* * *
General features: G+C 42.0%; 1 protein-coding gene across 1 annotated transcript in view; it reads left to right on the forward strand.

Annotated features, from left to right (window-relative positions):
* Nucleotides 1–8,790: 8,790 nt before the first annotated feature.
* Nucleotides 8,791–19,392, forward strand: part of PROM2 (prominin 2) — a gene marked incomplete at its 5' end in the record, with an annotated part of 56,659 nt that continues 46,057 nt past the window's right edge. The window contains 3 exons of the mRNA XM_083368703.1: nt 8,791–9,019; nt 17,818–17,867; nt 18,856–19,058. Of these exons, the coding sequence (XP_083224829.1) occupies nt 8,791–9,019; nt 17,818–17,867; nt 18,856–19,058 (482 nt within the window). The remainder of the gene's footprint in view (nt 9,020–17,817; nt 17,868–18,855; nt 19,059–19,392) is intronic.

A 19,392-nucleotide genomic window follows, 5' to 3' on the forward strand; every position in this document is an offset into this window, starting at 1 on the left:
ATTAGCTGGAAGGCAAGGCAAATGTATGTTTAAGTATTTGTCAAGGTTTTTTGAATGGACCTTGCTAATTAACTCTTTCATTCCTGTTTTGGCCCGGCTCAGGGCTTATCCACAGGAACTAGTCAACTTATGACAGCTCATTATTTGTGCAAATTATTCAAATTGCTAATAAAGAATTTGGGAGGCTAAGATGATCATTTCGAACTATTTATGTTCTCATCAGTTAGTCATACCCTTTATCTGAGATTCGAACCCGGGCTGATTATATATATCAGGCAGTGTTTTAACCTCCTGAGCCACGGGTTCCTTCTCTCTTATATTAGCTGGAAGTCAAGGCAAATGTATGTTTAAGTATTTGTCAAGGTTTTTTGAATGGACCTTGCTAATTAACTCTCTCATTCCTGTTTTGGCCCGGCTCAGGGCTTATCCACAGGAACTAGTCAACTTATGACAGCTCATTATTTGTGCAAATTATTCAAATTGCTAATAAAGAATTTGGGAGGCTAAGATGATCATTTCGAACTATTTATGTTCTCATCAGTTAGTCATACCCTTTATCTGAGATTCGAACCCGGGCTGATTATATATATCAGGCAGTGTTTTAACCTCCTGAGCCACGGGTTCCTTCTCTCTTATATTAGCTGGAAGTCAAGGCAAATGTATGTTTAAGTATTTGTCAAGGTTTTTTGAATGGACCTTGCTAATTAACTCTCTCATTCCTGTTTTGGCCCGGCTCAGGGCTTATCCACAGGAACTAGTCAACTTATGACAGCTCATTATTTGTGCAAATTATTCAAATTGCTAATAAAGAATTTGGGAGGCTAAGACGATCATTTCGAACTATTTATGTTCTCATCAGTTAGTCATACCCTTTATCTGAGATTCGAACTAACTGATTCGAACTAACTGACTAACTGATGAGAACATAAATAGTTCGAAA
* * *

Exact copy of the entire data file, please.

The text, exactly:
General features: G+C 42.0%; 1 protein-coding gene across 1 annotated transcript in view; it reads left to right on the forward strand.

Annotated features, from left to right (window-relative positions):
* Nucleotides 1–8,790: 8,790 nt before the first annotated feature.
* Nucleotides 8,791–19,392, forward strand: part of PROM2 (prominin 2) — a gene marked incomplete at its 5' end in the record, with an annotated part of 56,659 nt that continues 46,057 nt past the window's right edge. The window contains 3 exons of the mRNA XM_083368703.1: nt 8,791–9,019; nt 17,818–17,867; nt 18,856–19,058. Of these exons, the coding sequence (XP_083224829.1) occupies nt 8,791–9,019; nt 17,818–17,867; nt 18,856–19,058 (482 nt within the window). The remainder of the gene's footprint in view (nt 9,020–17,817; nt 17,868–18,855; nt 19,059–19,392) is intronic.

A 19,392-nucleotide genomic window follows, 5' to 3' on the forward strand; every position in this document is an offset into this window, starting at 1 on the left:
ATTAGCTGGAAGGCAAGGCAAATGTATGTTTAAGTATTTGTCAAGGTTTTTTGAATGGACCTTGCTAATTAACTCTTTCATTCCTGTTTTGGCCCGGCTCAGGGCTTATCCACAGGAACTAGTCAACTTATGACAGCTCATTATTTGTGCAAATTATTCAAATTGCTAATAAAGAATTTGGGAGGCTAAGATGATCATTTCGAACTATTTATGTTCTCATCAGTTAGTCATACCCTTTATCTGAGATTCGAACCCGGGCTGATTATATATATCAGGCAGTGTTTTAACCTCCTGAGCCACGGGTTCCTTCTCTCTTATATTAGCTGGAAGTCAAGGCAAATGTATGTTTAAGTATTTGTCAAGGTTTTTTGAATGGACCTTGCTAATTAACTCTCTCATTCCTGTTTTGGCCCGGCTCAGGGCTTATCCACAGGAACTAGTCAACTTATGACAGCTCATTATTTGTGCAAATTATTCAAATTGCTAATAAAGAATTTGGGAGGCTAAGATGATCATTTCGAACTATTTATGTTCTCATCAGTTAGTCATACCCTTTATCTGAGATTCGAACCCGGGCTGATTATATATATCAGGCAGTGTTTTAACCTCCTGAGCCACGGGTTCCTTCTCTCTTATATTAGCTGGAAGTCAAGGCAAATGTATGTTTAAGTATTTGTCAAGGTTTTTTGAATGGACCTTGCTAATTAACTCTCTCATTCCTGTTTTGGCCCGGCTCAGGGCTTATCCACAGGAACTAGTCAACTTATGACAGCTCATTATTTGTGCAAATTATTCAAATTGCTAATAAAGAATTTGGGAGGCTAAGACGATCATTTCGAACTATTTATGTTCTCATCAGTTAGTCATACCCTTTATCTGAGATTCGAACTAACTGATTCGAACTAACTGACTAACTGATGAGAACATAAATAGTTCGAAA